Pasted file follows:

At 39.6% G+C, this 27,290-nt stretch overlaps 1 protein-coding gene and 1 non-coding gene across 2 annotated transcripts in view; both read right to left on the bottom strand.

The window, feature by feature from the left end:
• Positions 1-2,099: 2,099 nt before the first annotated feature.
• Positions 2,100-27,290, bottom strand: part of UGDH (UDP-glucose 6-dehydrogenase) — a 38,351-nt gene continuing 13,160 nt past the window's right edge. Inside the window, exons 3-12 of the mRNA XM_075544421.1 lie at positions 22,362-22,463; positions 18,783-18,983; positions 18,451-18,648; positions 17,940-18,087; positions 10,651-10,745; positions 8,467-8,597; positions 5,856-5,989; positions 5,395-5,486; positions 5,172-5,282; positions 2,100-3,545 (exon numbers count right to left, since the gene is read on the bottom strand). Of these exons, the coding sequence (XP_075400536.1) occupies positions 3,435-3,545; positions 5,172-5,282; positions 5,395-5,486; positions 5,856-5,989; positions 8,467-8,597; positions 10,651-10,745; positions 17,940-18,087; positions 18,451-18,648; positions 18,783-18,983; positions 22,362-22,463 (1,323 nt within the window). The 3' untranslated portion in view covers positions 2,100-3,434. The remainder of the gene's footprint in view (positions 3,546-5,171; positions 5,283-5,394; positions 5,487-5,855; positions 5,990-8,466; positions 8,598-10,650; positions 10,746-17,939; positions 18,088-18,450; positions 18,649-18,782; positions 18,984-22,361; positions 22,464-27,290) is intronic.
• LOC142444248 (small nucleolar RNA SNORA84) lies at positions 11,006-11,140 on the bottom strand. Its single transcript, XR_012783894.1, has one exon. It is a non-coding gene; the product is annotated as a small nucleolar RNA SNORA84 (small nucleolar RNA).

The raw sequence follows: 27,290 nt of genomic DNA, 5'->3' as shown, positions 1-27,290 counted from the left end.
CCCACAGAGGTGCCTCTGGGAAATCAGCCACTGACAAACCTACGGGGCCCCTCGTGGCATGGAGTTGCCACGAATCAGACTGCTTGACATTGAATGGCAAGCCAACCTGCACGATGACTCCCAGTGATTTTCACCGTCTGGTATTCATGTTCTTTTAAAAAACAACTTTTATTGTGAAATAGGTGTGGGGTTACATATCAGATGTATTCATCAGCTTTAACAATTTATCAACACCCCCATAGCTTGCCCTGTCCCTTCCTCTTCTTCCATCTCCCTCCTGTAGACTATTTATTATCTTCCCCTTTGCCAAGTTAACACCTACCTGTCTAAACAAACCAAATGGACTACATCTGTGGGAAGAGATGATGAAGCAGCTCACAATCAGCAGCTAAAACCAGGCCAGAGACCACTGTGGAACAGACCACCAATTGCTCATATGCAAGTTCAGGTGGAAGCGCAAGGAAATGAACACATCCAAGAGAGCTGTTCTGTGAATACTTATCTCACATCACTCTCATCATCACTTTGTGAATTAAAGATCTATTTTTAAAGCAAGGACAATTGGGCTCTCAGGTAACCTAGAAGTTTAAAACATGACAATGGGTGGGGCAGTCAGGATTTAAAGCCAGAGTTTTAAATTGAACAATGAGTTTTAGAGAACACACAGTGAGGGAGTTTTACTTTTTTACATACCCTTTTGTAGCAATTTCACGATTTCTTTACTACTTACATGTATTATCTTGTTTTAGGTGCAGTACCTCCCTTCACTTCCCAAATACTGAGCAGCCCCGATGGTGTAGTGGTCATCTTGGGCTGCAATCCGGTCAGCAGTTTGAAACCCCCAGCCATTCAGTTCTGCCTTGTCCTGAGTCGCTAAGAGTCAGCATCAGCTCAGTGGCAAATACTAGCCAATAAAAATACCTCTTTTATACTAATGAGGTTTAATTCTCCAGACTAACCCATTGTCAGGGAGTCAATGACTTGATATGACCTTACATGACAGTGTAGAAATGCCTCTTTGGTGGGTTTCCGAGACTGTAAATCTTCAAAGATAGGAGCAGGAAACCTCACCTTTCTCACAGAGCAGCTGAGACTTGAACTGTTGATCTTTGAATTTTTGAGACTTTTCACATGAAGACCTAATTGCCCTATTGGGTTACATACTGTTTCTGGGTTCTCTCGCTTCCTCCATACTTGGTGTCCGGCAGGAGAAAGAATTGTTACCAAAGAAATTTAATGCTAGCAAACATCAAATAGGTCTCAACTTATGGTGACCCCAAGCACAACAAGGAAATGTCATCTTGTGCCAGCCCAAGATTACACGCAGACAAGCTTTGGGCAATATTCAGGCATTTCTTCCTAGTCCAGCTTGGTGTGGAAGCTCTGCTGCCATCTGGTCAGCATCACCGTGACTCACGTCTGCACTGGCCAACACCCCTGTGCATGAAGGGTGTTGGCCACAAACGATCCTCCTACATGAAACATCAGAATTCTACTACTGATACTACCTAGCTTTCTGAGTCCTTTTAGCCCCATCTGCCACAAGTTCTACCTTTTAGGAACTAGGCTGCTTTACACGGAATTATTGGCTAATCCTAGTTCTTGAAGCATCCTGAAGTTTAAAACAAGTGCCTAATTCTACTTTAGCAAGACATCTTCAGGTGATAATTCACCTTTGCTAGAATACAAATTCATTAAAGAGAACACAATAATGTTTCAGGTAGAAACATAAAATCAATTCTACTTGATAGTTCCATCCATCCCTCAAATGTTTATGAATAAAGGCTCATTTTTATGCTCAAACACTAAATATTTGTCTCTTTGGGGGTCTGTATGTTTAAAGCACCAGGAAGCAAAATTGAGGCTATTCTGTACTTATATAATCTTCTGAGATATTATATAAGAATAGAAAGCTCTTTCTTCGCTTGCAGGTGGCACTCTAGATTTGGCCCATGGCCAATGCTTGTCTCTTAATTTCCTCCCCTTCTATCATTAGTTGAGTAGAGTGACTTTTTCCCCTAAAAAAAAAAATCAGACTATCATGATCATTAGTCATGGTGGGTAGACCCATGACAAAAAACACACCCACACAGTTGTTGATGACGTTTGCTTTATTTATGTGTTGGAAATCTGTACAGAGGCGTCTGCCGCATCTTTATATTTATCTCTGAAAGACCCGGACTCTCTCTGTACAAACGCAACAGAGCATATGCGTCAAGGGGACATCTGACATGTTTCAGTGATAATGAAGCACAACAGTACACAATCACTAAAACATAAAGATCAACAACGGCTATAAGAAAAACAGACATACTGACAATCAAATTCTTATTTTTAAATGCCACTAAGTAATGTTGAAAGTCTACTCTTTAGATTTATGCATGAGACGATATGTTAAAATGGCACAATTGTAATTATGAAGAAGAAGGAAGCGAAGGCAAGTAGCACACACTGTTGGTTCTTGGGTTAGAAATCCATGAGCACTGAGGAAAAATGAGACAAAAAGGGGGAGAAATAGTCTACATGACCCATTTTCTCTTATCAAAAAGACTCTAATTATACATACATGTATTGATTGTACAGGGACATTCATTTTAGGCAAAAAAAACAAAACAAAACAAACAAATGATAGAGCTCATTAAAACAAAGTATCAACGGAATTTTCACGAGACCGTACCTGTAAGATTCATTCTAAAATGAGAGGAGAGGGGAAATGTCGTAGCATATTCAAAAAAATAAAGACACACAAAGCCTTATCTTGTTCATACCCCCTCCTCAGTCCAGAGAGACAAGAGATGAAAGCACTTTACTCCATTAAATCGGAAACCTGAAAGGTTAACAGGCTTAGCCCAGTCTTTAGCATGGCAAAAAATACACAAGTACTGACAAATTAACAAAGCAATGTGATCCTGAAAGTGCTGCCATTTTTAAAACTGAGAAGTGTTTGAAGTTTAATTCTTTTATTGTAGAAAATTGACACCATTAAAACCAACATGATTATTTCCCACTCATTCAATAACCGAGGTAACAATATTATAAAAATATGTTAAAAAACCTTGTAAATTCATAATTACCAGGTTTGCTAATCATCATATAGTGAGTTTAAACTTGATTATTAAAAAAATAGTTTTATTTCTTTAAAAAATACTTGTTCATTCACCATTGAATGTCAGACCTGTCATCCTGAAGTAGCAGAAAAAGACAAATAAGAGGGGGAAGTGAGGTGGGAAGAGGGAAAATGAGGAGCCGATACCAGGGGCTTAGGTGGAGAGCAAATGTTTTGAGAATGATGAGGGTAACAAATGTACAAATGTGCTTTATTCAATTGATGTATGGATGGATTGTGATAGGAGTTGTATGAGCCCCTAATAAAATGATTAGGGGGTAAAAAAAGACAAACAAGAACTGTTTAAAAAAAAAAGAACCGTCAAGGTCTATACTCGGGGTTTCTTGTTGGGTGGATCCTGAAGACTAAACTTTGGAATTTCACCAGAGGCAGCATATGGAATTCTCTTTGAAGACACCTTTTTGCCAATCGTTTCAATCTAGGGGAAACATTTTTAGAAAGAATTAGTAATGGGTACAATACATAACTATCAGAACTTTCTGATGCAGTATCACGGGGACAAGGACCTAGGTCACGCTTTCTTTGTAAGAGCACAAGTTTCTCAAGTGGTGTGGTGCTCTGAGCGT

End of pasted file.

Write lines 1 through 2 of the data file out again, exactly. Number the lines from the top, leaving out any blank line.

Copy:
At 39.6% G+C, this 27,290-nt stretch overlaps 1 protein-coding gene and 1 non-coding gene across 2 annotated transcripts in view; both read right to left on the bottom strand.

The window, feature by feature from the left end: